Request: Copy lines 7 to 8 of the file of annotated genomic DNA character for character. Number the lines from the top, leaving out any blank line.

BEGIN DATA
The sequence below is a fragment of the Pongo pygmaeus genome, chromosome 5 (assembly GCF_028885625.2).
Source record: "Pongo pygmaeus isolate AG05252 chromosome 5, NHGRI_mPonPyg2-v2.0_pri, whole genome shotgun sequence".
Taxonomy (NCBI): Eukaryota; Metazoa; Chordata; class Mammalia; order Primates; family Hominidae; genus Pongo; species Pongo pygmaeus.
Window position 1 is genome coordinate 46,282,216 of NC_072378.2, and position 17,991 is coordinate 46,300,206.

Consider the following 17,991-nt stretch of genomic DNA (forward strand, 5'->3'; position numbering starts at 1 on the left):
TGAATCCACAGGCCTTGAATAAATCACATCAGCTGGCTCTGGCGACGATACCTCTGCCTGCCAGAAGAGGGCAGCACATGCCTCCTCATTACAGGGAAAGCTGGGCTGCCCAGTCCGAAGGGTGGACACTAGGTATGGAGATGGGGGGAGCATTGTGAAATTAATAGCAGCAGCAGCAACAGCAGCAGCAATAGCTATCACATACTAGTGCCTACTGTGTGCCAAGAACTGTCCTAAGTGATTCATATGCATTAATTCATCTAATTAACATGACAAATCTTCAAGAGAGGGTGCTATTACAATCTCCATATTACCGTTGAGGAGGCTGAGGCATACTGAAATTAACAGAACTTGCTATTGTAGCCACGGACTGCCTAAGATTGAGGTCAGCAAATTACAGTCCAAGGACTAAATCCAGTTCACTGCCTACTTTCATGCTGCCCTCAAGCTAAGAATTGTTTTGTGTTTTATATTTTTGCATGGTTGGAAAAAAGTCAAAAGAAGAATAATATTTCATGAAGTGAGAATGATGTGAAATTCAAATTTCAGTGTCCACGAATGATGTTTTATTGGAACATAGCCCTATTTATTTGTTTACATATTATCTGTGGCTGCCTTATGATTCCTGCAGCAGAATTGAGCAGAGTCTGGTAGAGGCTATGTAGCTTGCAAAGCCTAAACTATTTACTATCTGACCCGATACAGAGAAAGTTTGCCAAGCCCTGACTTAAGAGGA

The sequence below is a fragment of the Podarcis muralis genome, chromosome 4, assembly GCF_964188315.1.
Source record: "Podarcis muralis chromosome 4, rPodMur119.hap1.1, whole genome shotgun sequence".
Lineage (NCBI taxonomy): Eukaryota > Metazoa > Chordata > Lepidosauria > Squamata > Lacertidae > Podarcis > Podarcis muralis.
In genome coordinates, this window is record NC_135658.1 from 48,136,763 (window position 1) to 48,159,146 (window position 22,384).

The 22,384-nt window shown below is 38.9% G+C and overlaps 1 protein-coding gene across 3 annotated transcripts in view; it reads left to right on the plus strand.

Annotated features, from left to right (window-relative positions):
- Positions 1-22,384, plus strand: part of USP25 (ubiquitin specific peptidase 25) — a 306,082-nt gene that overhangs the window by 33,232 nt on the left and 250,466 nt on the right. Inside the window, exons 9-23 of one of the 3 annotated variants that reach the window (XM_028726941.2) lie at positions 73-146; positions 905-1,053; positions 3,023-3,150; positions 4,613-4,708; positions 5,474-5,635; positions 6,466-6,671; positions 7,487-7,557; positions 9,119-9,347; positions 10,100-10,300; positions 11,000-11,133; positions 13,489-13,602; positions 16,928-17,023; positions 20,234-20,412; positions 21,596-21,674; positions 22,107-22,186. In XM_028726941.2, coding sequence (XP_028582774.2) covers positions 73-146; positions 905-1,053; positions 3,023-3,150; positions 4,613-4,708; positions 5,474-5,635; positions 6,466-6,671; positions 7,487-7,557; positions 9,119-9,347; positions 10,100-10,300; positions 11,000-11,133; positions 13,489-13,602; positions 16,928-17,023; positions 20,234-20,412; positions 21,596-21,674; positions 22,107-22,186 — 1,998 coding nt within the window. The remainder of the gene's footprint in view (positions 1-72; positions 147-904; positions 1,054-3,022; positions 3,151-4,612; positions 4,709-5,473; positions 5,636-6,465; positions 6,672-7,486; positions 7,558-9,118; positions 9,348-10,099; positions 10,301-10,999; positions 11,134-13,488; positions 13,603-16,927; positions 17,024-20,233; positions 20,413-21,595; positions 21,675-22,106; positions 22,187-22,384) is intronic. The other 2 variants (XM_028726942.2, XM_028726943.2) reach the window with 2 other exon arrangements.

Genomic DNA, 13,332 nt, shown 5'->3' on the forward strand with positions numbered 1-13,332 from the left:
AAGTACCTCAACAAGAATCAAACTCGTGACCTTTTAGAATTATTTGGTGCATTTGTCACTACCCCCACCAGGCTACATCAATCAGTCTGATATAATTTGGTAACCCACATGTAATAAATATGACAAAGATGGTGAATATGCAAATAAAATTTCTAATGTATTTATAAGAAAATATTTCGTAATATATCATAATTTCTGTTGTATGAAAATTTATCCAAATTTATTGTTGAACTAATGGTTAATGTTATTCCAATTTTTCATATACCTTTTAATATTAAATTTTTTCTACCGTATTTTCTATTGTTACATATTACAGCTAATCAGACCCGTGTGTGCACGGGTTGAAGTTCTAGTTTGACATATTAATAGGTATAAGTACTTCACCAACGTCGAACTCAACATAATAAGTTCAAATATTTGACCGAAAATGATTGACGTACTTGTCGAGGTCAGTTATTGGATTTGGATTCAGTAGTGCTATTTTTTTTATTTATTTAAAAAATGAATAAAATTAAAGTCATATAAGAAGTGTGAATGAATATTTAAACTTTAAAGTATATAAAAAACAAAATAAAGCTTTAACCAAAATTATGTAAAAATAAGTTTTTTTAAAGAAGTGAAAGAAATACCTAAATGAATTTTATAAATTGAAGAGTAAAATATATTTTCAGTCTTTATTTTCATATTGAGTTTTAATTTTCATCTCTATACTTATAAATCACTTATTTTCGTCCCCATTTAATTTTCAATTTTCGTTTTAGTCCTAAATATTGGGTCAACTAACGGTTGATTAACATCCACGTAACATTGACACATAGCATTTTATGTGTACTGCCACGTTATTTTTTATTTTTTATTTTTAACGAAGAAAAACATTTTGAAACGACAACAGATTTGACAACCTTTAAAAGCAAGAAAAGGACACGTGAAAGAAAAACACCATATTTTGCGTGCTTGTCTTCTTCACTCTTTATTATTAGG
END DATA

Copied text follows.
The sequence below is a fragment of the Podarcis muralis genome, chromosome 4, assembly GCF_964188315.1.
Source record: "Podarcis muralis chromosome 4, rPodMur119.hap1.1, whole genome shotgun sequence".